“I’m sorry Alice, but ...”

Finding out you have a serious illness or disease is something many people have either experienced or can imagine very clearly. But why do we often see the moment of diagnosis in films, too?

A husband-and-wife academic duo at Victoria has set out to answer that question in new research that combines their multidisciplinary talents.

In a paper just published in Medical Humanities (part of the British Medical Journal stable of publications) Annemarie Jutel, who is a Professor of Health in the Graduate School of Nursing, Midwifery and Health, has teamed up with her husband Thierry Jutel, an Associate Professor in Film Studies in the School of English, Film, Theatre, and Media Studies.

Annemarie has extensively researched the sociological impact of diagnosis, while Thierry’s teaching and research has focused on the history, analysis and production of films. In their paper, they analyse the way diagnostic moments are creatively represented in the films Still Alice, A Late Quartet, Wit and Cleo from 5 to 7.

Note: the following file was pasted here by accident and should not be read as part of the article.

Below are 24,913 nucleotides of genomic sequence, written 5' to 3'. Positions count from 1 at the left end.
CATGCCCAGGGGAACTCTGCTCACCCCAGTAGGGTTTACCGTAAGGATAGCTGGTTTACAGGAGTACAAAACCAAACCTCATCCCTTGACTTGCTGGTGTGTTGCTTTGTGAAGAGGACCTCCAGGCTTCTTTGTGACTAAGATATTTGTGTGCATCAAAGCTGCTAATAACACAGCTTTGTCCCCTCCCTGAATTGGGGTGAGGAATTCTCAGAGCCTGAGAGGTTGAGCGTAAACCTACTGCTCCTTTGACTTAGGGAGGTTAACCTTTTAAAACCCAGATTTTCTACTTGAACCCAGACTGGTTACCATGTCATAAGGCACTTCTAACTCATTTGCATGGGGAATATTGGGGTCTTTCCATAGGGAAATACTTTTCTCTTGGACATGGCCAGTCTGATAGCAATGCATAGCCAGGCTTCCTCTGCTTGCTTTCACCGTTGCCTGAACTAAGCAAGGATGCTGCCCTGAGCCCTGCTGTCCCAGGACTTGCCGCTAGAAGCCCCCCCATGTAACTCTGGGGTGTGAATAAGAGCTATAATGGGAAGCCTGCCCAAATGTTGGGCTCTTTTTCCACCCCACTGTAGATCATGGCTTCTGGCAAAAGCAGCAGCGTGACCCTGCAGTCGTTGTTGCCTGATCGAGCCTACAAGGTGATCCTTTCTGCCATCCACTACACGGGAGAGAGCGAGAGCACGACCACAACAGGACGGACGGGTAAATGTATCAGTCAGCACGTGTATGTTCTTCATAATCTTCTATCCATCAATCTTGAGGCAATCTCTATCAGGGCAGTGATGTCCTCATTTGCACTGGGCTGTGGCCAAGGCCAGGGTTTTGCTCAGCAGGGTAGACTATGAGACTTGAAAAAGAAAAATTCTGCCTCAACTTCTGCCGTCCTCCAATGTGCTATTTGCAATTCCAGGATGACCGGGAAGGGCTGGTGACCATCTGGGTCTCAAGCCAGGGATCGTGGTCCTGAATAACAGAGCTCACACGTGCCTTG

“The moment a serious diagnosis is announced creates an important crisis for a patient, as it shifts their sense of self and of their future potential,” explains Annemarie.

“It’s an important and powerful part of medicine—the labels we give to diseases are much more than just naming a physiological thing happening to your body: they have huge social consequences too.”

Thierry says diagnosis of an illness is a commonly used storytelling device in film and television, and they wanted to find out why it has such a presence in popular culture.

“A diagnosis is a very potent narrative mechanism,” says Thierry. “A narrative always traces some kind of transformation, so many filmmakers exploit the moment of diagnosis because it’s a useful way to develop a character and move a storyline along.”

An extended version of their paper will form a chapter of Annemarie’s upcoming book, Telling It Like It Is: The Diagnostic Moment and its Narratives.